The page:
Crowdfunding exploded in 2013, and so revealed its massive potential in a way that’s impossible to ignore. Not least December’s ‘The Rise of Future Finance” and the World Bank Report which preceded it. These together left no doubt that crowdfunding has become an established part of the mainstream astonishingly quickly, and has the potential to grow to a position to augment or even dominate it. An unlikely prospect – until you start to think about what web technology has done in so many other areas.
While many are trying to spot (or become) the ‘Google of Crowdfunding’ it’s increasingly clear there isn’t going to be one. Or two. It’s increasingly clear that crowdfunding is becoming a new dimension to the economy rather than just a tool or a sector within it.
While traditional banks show little or no sign of regaining a conscience (typically preferring window dressing and kicking it into the long grass) crowdfunding has been quietly growing at up to 600% – and showing that it can reach not only the places that traditional finance could reach when it was really available, but many others it couldn’t.
So if this is not just big, but new DNA as well, how is it so different and what can we expect to see in 2014 and the years ahead?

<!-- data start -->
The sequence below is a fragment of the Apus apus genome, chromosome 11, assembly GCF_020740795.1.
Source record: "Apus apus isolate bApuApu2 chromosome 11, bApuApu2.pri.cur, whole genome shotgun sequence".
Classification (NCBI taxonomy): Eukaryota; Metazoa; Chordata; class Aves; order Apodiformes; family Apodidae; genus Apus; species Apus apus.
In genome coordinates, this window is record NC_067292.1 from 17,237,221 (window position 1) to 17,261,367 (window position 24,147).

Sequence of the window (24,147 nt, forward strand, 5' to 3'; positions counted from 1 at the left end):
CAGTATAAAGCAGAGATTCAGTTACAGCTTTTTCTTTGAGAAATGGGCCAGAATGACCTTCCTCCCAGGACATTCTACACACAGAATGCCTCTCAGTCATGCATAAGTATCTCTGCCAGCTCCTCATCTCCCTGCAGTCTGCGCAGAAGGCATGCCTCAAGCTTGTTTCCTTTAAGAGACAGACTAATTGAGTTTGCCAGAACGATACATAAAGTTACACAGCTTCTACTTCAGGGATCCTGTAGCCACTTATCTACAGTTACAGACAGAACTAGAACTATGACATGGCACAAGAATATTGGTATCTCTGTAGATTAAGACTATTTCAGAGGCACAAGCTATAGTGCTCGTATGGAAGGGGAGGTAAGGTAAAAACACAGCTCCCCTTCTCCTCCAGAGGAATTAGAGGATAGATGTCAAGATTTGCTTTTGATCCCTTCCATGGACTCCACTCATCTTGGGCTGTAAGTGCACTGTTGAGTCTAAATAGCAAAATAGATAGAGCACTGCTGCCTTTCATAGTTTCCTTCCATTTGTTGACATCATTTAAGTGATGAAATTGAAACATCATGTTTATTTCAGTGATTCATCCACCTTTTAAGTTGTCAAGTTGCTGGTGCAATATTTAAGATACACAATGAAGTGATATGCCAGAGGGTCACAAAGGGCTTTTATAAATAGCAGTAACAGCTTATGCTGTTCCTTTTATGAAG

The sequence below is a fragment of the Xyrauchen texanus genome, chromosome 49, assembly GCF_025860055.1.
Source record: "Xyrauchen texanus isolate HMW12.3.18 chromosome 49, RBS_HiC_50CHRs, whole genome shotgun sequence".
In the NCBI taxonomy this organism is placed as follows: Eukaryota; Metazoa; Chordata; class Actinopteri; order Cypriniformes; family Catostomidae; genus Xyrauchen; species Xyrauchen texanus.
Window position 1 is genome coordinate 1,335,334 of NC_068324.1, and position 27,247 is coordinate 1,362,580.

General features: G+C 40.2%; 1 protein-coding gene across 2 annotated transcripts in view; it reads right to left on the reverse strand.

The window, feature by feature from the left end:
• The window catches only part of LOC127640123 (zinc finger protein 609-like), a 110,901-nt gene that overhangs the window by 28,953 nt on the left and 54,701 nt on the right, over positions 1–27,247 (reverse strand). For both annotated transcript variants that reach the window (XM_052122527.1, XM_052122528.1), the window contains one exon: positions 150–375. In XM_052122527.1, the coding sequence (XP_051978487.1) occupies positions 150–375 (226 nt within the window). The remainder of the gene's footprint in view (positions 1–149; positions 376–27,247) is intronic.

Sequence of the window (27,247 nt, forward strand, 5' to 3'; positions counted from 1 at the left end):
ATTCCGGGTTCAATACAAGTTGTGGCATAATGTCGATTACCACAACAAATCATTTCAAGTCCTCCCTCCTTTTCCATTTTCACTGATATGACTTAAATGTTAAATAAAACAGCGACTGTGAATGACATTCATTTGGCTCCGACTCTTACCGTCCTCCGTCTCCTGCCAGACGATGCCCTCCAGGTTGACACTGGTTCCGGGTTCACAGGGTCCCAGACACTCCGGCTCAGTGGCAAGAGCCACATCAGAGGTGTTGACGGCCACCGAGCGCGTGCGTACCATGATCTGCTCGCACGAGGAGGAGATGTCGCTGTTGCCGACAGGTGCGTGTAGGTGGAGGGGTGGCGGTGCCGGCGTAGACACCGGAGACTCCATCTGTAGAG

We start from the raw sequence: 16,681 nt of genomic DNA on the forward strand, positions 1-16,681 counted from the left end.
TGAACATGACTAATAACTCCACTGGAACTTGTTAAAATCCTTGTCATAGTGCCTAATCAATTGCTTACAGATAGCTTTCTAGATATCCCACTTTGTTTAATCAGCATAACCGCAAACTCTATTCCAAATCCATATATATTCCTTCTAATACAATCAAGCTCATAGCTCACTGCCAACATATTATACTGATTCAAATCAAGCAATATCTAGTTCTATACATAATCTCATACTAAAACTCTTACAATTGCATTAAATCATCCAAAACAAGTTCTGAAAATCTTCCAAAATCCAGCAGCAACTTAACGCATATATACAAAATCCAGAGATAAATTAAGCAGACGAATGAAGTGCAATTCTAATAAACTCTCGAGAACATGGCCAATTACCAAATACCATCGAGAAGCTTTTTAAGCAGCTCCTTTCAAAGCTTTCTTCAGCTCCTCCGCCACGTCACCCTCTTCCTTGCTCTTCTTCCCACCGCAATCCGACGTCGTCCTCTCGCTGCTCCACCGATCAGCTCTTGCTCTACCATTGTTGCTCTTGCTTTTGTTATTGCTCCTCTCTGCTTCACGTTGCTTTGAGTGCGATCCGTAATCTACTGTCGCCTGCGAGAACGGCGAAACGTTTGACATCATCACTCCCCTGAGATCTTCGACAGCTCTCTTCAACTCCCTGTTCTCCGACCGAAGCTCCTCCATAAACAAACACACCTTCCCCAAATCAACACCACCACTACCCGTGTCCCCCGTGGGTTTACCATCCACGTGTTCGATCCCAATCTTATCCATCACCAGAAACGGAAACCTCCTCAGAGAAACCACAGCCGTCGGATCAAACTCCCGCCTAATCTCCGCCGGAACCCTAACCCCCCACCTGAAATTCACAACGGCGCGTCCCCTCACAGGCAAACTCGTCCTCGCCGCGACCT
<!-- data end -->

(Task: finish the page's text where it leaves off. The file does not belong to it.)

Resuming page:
- The “Long Tail” – and Three Million SufferersTalking of DNA, “Black Bone Disease” was the first genetic disease ever identified but as a ‘rare’ disease there is still no approved treatment, although there is a good candidate now in trials thanks to crowdfunding. (And if you think this is a metaphor for the economy and crowdfunding then you may just be on to something) It turns out that there are over three million people in the UK alone who suffer from a “rare” disease – this being an unfamiliar use of the word “rare” for most people. (The definition of a “rare” disease is one from which fewer that 100,000 people suffer) With “smart” capital always seeking the maximum ROI, and this driving medicine and the pharmaceutical industry worldwide, finding treatments for these sufferers is so far down the list of priorities as compared with much more profitable drugs and procedures as to have no chance of ever being funded.This is why Dr Nick Sireau and the AKU Society’s campaign on Indiegogo is so significant and groundbreaking. It’s a prime example of a “small” scattered group of people enabled to come together around something (or someone) they care about to overcome a previously insuperable hurdle. In this case they’ve raised $120,000 – enough to get a clinical trial started – and a little more.Not only does it point the way for other people and groups with “rare” diseases which our current economic models cannot reach (which has not escaped the attention of many such societies) but also to the many, many instances of the “long tail” of needs and wants which current sledgehammer, mono-culture economics cannot crack.Those currently trying to figure our how to make their first million IN crowdfunding would probably be better off looking (as Amazon did) at the “long tail” to identify the audience for which they could create something that’s wanted or needed WITH crowdfunding.